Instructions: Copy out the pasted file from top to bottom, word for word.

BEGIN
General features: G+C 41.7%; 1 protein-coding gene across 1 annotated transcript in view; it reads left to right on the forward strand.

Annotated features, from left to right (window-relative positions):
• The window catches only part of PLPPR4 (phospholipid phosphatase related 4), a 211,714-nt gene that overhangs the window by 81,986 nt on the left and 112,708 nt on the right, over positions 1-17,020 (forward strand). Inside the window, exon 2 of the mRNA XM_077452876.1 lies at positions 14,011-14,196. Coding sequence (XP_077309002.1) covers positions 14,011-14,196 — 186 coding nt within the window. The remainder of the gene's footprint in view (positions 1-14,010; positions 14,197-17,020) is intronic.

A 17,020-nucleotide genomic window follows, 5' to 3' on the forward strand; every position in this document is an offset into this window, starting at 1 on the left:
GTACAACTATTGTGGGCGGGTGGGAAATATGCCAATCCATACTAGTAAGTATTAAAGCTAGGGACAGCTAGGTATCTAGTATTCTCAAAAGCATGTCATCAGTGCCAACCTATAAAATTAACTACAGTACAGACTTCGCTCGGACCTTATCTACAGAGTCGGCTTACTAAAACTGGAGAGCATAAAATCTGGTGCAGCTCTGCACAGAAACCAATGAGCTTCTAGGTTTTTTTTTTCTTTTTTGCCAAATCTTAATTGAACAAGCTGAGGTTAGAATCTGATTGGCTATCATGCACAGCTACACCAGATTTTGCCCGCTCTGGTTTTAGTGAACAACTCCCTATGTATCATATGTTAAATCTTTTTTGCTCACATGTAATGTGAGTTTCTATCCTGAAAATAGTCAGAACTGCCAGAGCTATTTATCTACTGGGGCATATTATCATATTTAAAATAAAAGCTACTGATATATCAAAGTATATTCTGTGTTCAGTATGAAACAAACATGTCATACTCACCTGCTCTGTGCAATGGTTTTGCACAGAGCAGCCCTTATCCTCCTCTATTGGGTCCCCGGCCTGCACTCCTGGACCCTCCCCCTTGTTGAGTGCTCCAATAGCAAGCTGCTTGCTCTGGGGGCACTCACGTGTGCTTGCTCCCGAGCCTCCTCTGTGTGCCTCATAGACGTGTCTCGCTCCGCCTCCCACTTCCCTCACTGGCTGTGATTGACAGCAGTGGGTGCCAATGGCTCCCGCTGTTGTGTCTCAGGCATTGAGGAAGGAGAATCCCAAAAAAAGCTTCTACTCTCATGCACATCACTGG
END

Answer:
General features: G+C 41.7%; 1 protein-coding gene across 1 annotated transcript in view; it reads left to right on the forward strand.

Annotated features, from left to right (window-relative positions):
• The window catches only part of PLPPR4 (phospholipid phosphatase related 4), a 211,714-nt gene that overhangs the window by 81,986 nt on the left and 112,708 nt on the right, over positions 1-17,020 (forward strand). Inside the window, exon 2 of the mRNA XM_077452876.1 lies at positions 14,011-14,196. Coding sequence (XP_077309002.1) covers positions 14,011-14,196 — 186 coding nt within the window. The remainder of the gene's footprint in view (positions 1-14,010; positions 14,197-17,020) is intronic.

A 17,020-nucleotide genomic window follows, 5' to 3' on the forward strand; every position in this document is an offset into this window, starting at 1 on the left:
GTACAACTATTGTGGGCGGGTGGGAAATATGCCAATCCATACTAGTAAGTATTAAAGCTAGGGACAGCTAGGTATCTAGTATTCTCAAAAGCATGTCATCAGTGCCAACCTATAAAATTAACTACAGTACAGACTTCGCTCGGACCTTATCTACAGAGTCGGCTTACTAAAACTGGAGAGCATAAAATCTGGTGCAGCTCTGCACAGAAACCAATGAGCTTCTAGGTTTTTTTTTTCTTTTTTGCCAAATCTTAATTGAACAAGCTGAGGTTAGAATCTGATTGGCTATCATGCACAGCTACACCAGATTTTGCCCGCTCTGGTTTTAGTGAACAACTCCCTATGTATCATATGTTAAATCTTTTTTGCTCACATGTAATGTGAGTTTCTATCCTGAAAATAGTCAGAACTGCCAGAGCTATTTATCTACTGGGGCATATTATCATATTTAAAATAAAAGCTACTGATATATCAAAGTATATTCTGTGTTCAGTATGAAACAAACATGTCATACTCACCTGCTCTGTGCAATGGTTTTGCACAGAGCAGCCCTTATCCTCCTCTATTGGGTCCCCGGCCTGCACTCCTGGACCCTCCCCCTTGTTGAGTGCTCCAATAGCAAGCTGCTTGCTCTGGGGGCACTCACGTGTGCTTGCTCCCGAGCCTCCTCTGTGTGCCTCATAGACGTGTCTCGCTCCGCCTCCCACTTCCCTCACTGGCTGTGATTGACAGCAGTGGGTGCCAATGGCTCCCGCTGTTGTGTCTCAGGCATTGAGGAAGGAGAATCCCAAAAAAAGCTTCTACTCTCATGCACATCACTGG